5 Smart Foods to Boost Your Athletic Performance
Nothing beats a healthy, well-balanced diet to help keep you in tip-top shape. Once you’ve cleaned up your diet basics by eating wholesome and more fresh foods overall, you can begin to take the time to refine your nutrition program even more by including some smart foods in your regime.
There are loads of fresh and tasty smart foods that can help boost your athletic performance. In this post, I’ve listed a handful of promising performance enhancers. Some of them are so delicious you may be surprised they made the list! Even better, they are easy to add to your diet right now.
Whether blended into a smoothie or tossed in a salad, beets are an athlete’s best friend. They are a source of iron, nitrates and the antioxidants resveratrol, quercetin, and polyphenols. Nitrates are fantastic for boosting exercise efficiency and improving resting blood pressure, even though they seem to get a bad rap in some fad diet circles. In the body, nitrates are changed to nitric oxide. Nitric oxide dilates your blood vessels, improves blood flow and reduces the amount of oxygen your muscles need.
Some research says that beetroot juice consumption lowers the oxygen cost of exercise, possibly enhances exercise capacity and increases the time to exhaustion by 25% during high-intensity exercise. While this performance benefit is still under research, the potential of beetroot juice in sport seems promising.
Studies show that 5-9 mmol nitrate/day for 2-6 days (and up to 15 days) taken 2 to 3 hours before exercise can enhance performance – this translates into 300 to 1,200 ml of regular strength beet juice. There is evidence that high performance athletes may require a slightly higher dose. Such athletes should aim for the higher end of the dose range to see benefits.
You can also try beet shots that provide are concentrated and allow the same benefits in 70 ml portions. Try a lower dose of beet juice first, as some athletes report GI side effects like diarrhea. Also interesting to note: mouthwash and gum reduce levels of mouth bacteria that convert nitrates to nitric oxide so limit their use if you’re using beets for performance.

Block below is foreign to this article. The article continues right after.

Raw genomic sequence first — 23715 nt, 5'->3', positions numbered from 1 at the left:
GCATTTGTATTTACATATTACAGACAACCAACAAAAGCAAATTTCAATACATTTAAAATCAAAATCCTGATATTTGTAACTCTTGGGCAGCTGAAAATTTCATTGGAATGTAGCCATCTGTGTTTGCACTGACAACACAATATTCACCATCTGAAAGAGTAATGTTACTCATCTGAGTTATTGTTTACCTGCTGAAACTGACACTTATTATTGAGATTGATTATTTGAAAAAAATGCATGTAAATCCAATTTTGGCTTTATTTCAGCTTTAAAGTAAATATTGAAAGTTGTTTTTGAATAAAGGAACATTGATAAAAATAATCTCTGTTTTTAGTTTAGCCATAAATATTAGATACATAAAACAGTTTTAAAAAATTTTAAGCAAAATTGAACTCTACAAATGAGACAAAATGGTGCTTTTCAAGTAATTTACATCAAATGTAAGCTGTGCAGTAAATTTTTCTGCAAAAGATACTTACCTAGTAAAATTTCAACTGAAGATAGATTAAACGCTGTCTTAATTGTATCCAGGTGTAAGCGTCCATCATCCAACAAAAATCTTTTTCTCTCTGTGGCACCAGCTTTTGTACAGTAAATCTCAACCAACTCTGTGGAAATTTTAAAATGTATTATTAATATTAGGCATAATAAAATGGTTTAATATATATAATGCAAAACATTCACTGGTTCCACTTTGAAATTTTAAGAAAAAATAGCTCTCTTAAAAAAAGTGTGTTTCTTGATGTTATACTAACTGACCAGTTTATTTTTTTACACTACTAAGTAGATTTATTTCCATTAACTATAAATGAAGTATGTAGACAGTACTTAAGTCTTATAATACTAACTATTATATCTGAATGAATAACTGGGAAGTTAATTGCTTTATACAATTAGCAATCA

You can also try:
In general, green leafy vegetables are a good source of dietary nitrates. Arugula is a fabulous choice – no wonder it also goes by the name of “rocket”!
Salmon seems to make every top food list – and for a good reason. This tasty fish is on the list of smart foods as it is packed with heart-friendly omega-3 fats and is a great source of protein. Omega-3 fats are fantastic for supporting good heart function and for keeping you mentally sharp. These fats are also renowned for their anti-inflammatory properties.
For athletes, omega-3 supplementation shows great promise. Studies have found that omega-3 supplementation can reduce muscle soreness after exercise, reduce heart rate both during and after exercise, and improve reaction time and decision-making. Omega-3 fatty acids also improve peripheral neuromuscular function and some aspects of fatigue in athletes.
All these factors make salmon a great food to boost your athletic performance. As with many emerging potential ergogenic aids, omega-3s require more research. However, even if their effect on performance is not clear-cut, they are a great benefit to your cardiovascular health.
So how much salmon is a good amount to incorporate into your diet? Salmon is low in mercury compared to other types of fish. In fact, this Globe and Mail article suggests that wild-caught salmon is one of the safest types of fish to consume (and it’s also sustainable!)
You can also try:
Hemp seeds are loaded with omega-3s and are a good plant-based substitute.
Yes, coffee! It’s no secret that caffeine gets your engine going and helps you feel awake and ready to take on the day. For many people, caffeine is also a great performance booster. A recent study looking at repeated use of caffeine in cross-country skiers found a 4-5% enhancement of performance. While athletes obtain caffeine from several sources like caffeine tablets, sports drinks, gels, or other supplements, coffee is a simple choice. Doses of 200 mg or 3 mg/kg are beneficial and have minimal side effects. A cup of coffee provides an average of 95 mg of caffeine.